do death and despair reign rather than love?

Shadrach, Meshach and Abednego were asked to bow down to the statue and pledge their allegiance to King Nebuchadnezzar’s god.

Maybe this seems like some old bible story that no one ever uses anyway,
but how many times are we asked to bow down to hopelessness
to bend under tragedy, genuflect to grief.

Shadrach, Meshach, and Abednego get thrown in the fire.
The epitome of defeat, the flames of despair.

But here’s the thing – they don’t burn up.
That’s what I originally remembered about this story.
Not even their tunics are singed.

It’s an amazing story. God is Sovereign. God carries them through.
What I had forgotten about this story, and maybe you had to,
was that there was a fourth man in the fire.

Nebuchadnezzar asks his men, “Wait, how many men did we put in there?”
They assure him he counted right: three. Just three.
But the King sees four men, unbound, walking in the middle of the fire. Four.

Earlier I said that there weren’t too many scholarly articles about this story as a whole, but oh, all kinds of people like to talk about this fourth man.

You’d think people would be wondering how in God’s name
grown men can survive in a furnace fired up to 7 times normal heat
but mostly there are all kinds of theories about just who was that extra guy?
Shadrach, Meshach and Abednego’s companion.

Some say it was Jesus, before Jesus’ birth is even recorded.
Some say it’s an angel, a messenger of God.
Others, a protector, as God’s people had used as guide and shield through the Exodus.
The Aramaic actually reads that he had the appearance of “the sons of a god”
perhaps as in the whole host of heaven there to surround them.

Frankly, I don’t know what to say about this mysterious figure
except that I’m glad he was there.
I’m glad that these three brave souls did in fact have a fourth man.”

Because sometimes we need a fourth man.
If this pandemic has taught us anything, it is that we don’t like to be alone.

All of us want, and truthfully need, someone to stand in the fire with us.
Someone who will simply be present.
Anne Lamotte called that kind of friend, “God with skin on.”
I can buy that.
Someone – flesh and bone—to be with us.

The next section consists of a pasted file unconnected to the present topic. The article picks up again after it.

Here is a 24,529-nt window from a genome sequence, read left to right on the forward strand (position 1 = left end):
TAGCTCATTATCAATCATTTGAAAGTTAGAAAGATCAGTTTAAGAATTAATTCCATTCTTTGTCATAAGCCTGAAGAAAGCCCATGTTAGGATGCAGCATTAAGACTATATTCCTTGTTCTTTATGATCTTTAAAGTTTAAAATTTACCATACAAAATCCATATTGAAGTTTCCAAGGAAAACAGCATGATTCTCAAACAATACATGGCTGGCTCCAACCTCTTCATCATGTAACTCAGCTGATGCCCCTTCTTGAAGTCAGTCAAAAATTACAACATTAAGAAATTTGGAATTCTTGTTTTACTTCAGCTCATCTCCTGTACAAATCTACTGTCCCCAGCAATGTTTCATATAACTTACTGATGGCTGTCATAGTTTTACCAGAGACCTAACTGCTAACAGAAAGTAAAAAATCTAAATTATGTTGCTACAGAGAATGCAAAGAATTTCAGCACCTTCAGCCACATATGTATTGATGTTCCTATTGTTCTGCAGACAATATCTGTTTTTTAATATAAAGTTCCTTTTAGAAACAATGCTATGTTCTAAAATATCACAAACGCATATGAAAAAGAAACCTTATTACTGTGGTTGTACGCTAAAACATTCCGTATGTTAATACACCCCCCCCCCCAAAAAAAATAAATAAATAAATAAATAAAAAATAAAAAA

Last week in a pastoral visit one of you,
one of you who knows too much about the brokenness in the world,
I heard this. “I wouldn’t have survived, without our church friends.”

If I understand the text,
it seems to me this story could be trying to tie two truths together:
the sovereignty of God and the practice of friendship.

What if, church, what if part of the way we witness to the truth that love does reign
what if that witness is enabled or at least strengthened when we do it together?
What if our trust in God deepens through the gift of friendship?
Of having a fourth man? Of being a fourth woman?

If every good friendship is a sanctuary in a broken world,
then, UPC, may we build a great cathedral
amid these covid days.

In the next few weeks, you’ll be hearing more about a congregation-wide eight-week small-group initiative.  Groups of about a dozen will meet online or distanced outside in a backyard. Together, we’ll read scripture and share stories, we’ll process all that is going on in the world around us through the lens of faith.  In these groups we’ll say yes, the sadness in this world is strong. But it is not God. In these groups we’ll say yes, racism has a grip on us and this nation.  But it is not all-powerful.  In these groups, we’ll say yes, the grief of this year and of your heart will change your life. But it is not in charge of your life. We do not have to bow down.

But perhaps the most important thing
we could do is to become the fourth man, the fourth woman, for one another.

We’ll build friendships,
which may actually be
the radical and transformative
work of God.

We’ll stand together in the fire together and
proclaim that even when it seems otherwise,
love reigns.

May it be so. Amen.

Meg Peery McLaughlin , Pastor

Email: meg@upcch.org

Phone: 919.929.2102 ext 111

Bio:

Meg feels called to share good Gospel news–in word, in deed, in silence, in all things–to all of God’s beloved children. She is a native of North Carolina, graduated with a Bachelor’s in English Literature from the University of North Carolina at Chapel Hill and with a Master’s in Divinity and in Christian Education from Union Presbyterian Seminary in Richmond, VA. Meg was ordained as a Minister of Word and Sacrament in 2006, at Village Presbyterian Church near Kansas City, MO, where she served for seven years in the role of Pastoral Care. She and Jarrett accepted a call to serve as co-pastor Heads-of-Staff at Burke Presbyterian Church in June of 2013 where they served for 6 years before coming to UPC. Meg and Jarrett have three young daughters: big sister Naomi and, twins, Caroline and Zanna. She has hitched her life to the promise that Jesus Christ is the light that overcomes darkness, is the love that is stronger than all fear, and is the sure and certain assurance that new life is possible, even when it seems otherwise.